Tuesday, March 19, 2013

It all starts and ends with Best Management Practices

Like most turf maintenance facilities, our golf operations are fueled by our staffs' reliability to follow policy and procedures.  Regardless of what you may call these policies and procedures they all revolve around Best Management Practices (BMP's).  BMP's are used in many different industries to describe the thoughtful use of resources, materials, and practices that help to protect our natural environment.  In our service yard alone you can see these practices nearly everywhere you look.  double walled fuel vaults to prevent spills; filtered wash pad to reduce/eliminate water contamination; separate chemical storage facilities with proper signage and containment; and even our weather station and irrigation methods are considered methods are considered BMP's.

The EPA is getting serious about Storm Water Management Plans here in California and they are stating their regulatory processes with State and Local governments which is requiring us to look at how we use and where our water moves throughout our properties.  The ultimate goal is to protect groundwater from pollution and sedimentation.  Many, like myself, believe that much of these efforts are overboard and over-reaching, but none the less important to think and to be concerned about.

One of our BMP's I am speaking about in this post is the use of Polyon fertilizers.  These products are great for protecting our water resources as well as our budgets.  We apply 7.2 pounds of fertilizer (41-0-0) per 1000 square feet to our fairways in March each year at Dairy Creek GC.  This fertilizer carries us through to late October and possibly even November.  The application reduces the number of fertilizer throughout the year, which in turn saves fuel, labor, and water costs.  Another huge benefit involves the reduced risk of water contamination.  Each Polyon particle is coated in a polymer cover that works like an osmotic material that releases the fertilizer slowly over time until it is all gone.  This process is not dependent upon water solubility like most conventional fertilizers, but rather is dependent upon temperature.  We could even put this material out in December and likely receive the benefits through October as the fertilizer would not release until soil temperatures reached ~50 degrees farenheit.  Since the product is not mobile in water and the particles stay put in the turf there is little chance for polluting our water ways or ground water as there is no run off or leaching that occurs with this product.  It is the double wammy...cost and liability savings!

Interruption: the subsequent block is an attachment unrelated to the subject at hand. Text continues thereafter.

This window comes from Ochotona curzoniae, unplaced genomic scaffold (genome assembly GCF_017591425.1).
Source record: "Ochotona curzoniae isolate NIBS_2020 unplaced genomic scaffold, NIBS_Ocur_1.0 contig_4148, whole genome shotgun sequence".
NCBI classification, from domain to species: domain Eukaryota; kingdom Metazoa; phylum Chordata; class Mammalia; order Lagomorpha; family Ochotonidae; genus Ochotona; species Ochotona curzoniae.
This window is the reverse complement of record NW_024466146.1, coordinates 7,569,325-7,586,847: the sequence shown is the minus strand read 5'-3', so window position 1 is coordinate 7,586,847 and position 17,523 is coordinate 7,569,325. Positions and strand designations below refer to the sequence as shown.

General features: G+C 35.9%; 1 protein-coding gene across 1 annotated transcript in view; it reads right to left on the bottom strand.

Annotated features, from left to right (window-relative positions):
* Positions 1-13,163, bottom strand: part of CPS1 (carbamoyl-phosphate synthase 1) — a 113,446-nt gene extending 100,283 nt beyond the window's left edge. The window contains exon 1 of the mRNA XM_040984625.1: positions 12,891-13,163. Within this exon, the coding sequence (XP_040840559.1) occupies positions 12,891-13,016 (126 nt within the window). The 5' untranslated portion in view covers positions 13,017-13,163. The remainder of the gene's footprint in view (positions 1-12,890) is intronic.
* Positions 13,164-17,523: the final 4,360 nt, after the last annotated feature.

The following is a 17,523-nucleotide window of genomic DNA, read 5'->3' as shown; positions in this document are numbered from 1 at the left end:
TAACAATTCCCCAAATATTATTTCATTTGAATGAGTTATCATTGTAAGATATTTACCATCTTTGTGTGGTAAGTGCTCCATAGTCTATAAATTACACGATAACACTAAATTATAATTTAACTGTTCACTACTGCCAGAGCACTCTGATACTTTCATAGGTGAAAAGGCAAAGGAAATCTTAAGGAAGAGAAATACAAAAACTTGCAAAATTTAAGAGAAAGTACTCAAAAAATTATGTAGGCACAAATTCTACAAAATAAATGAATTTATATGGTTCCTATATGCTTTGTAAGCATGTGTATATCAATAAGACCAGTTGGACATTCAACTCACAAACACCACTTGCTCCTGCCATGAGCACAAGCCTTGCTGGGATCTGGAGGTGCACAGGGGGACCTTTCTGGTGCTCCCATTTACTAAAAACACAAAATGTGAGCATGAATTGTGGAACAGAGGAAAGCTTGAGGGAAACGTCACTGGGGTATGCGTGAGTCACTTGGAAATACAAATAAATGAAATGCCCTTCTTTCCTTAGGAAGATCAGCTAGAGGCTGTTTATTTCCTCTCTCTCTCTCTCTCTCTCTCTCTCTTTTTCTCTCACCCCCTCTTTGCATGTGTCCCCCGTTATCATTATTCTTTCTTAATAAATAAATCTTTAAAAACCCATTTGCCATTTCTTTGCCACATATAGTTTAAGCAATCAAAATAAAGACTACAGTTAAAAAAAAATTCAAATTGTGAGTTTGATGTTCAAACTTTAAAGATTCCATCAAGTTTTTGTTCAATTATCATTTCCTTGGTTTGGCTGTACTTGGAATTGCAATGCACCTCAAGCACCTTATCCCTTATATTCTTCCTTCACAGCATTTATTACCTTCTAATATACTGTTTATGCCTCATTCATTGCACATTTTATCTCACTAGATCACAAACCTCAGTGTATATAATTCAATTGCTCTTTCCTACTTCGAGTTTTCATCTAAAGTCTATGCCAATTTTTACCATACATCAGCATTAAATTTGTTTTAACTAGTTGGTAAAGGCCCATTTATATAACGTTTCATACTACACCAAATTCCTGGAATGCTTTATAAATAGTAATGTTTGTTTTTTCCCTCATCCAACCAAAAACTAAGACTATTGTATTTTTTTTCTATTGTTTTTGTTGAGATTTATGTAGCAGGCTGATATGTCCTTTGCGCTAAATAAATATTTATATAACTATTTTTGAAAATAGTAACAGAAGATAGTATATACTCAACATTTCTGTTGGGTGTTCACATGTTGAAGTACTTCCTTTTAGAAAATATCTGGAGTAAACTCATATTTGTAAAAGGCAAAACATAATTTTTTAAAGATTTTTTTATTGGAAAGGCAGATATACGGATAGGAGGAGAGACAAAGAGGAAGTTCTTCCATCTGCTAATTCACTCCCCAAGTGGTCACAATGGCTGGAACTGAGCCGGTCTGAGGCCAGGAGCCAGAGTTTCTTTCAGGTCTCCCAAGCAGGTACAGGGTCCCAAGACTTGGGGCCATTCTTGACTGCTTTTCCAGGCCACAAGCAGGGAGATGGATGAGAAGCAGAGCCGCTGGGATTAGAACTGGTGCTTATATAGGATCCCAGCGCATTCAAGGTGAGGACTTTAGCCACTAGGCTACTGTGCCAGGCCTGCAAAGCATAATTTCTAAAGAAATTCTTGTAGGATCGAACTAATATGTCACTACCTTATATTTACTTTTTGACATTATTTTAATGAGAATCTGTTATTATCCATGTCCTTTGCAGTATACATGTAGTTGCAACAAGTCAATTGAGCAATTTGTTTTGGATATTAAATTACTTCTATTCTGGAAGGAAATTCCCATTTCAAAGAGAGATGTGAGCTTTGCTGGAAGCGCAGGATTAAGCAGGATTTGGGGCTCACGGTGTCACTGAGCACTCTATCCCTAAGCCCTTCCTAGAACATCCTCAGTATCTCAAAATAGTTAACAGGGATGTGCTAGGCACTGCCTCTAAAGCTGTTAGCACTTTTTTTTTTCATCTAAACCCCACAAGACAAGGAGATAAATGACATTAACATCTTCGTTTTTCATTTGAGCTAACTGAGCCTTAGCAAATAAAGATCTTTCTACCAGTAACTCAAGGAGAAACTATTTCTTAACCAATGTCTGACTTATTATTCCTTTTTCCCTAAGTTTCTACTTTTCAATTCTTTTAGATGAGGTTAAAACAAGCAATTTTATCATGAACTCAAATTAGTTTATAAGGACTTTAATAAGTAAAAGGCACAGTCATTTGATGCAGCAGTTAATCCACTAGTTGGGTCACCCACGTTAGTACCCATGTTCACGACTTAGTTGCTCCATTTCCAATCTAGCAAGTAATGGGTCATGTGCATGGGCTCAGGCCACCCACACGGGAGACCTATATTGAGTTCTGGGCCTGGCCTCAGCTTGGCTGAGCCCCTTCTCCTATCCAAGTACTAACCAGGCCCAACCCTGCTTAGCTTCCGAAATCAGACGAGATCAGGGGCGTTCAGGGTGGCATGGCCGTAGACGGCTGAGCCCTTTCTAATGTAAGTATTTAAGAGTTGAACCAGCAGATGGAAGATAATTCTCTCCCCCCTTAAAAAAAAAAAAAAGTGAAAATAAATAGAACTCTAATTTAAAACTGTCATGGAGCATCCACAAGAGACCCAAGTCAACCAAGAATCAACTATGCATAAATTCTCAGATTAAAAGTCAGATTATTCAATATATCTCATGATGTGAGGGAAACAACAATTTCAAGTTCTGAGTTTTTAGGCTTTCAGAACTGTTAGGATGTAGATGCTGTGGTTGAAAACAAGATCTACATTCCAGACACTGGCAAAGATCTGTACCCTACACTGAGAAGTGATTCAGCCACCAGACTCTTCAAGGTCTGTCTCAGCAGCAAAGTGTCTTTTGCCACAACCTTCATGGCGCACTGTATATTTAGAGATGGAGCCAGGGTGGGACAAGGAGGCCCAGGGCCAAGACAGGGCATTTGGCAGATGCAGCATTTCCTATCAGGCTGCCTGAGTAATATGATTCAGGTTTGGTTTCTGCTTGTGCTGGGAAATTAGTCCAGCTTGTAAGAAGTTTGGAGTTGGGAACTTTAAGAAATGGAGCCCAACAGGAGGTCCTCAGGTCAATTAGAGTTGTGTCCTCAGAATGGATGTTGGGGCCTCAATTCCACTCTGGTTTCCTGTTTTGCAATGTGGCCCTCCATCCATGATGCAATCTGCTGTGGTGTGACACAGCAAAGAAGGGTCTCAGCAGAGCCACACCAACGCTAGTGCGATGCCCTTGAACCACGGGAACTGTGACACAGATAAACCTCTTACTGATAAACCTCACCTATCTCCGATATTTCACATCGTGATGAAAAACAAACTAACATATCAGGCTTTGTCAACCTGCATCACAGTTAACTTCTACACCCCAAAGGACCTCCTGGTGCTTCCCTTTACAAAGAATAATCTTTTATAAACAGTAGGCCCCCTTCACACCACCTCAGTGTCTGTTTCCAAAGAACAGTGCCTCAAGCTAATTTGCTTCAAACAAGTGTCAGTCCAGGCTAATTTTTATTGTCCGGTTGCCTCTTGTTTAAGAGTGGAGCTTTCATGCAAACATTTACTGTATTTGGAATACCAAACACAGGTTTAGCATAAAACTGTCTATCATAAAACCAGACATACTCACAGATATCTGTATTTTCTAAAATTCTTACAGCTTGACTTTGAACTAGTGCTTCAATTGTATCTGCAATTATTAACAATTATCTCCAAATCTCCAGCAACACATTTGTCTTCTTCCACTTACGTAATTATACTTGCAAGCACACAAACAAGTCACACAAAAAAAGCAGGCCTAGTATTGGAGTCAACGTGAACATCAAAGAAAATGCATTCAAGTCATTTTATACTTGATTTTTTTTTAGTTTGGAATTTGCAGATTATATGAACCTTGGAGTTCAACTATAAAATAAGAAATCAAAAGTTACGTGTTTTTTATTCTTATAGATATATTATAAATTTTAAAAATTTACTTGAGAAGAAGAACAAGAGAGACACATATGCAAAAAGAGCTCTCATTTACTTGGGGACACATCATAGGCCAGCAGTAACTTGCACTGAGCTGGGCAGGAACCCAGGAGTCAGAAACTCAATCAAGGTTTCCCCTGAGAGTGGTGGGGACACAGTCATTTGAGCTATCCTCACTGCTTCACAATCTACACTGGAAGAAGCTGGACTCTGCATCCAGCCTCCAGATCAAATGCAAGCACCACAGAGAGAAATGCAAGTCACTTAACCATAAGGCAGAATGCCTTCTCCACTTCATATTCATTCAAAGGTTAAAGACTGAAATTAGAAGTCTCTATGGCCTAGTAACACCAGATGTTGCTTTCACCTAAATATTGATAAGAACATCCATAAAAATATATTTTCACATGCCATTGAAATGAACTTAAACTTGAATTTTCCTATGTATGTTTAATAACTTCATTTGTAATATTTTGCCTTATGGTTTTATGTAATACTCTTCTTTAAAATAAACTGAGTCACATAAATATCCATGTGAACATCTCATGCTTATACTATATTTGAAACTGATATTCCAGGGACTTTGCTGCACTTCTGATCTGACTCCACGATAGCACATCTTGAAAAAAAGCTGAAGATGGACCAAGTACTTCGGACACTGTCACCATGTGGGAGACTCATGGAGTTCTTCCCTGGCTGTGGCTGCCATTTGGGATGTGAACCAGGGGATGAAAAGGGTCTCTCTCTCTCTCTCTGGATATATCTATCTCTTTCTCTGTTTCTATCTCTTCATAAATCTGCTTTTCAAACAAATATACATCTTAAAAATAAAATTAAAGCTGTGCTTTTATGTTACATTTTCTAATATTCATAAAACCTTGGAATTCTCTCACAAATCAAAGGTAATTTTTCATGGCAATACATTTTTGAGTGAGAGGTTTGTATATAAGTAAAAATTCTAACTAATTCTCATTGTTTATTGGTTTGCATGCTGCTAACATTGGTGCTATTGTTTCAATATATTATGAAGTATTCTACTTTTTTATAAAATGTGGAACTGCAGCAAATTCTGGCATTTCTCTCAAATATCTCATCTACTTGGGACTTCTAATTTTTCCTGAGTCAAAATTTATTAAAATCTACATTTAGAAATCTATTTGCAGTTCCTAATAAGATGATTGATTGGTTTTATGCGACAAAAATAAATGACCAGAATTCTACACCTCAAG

We have used mini prills in the past and last year we used a medium grade to save money.  Mini prills provide better coverage and thus carry a premium price.  To combat the larger particle size we raised our mowing heights from 1/2 to 5/8 inches and did not mow for nearly 5 days after application.  The worry was that the prills would get cut open with our fairway reels and the fertilizer would then become a quick release product triggered by water since the polymer coating would be cut open.  The practice worked perfectly and we did not see a flush of growth and we held our green color through to Thanksgiving.

I played a little golf over the weekend following the Thursday fertilizer application and I snapped a few photos on the 14th fairway to illustrate the fertilizer.

You can see the green fertilizer prills in these two photos.  This is two days after application and they are working their way down into the canopy safe from mower reels where they can feed our turf for the next 7-8 months

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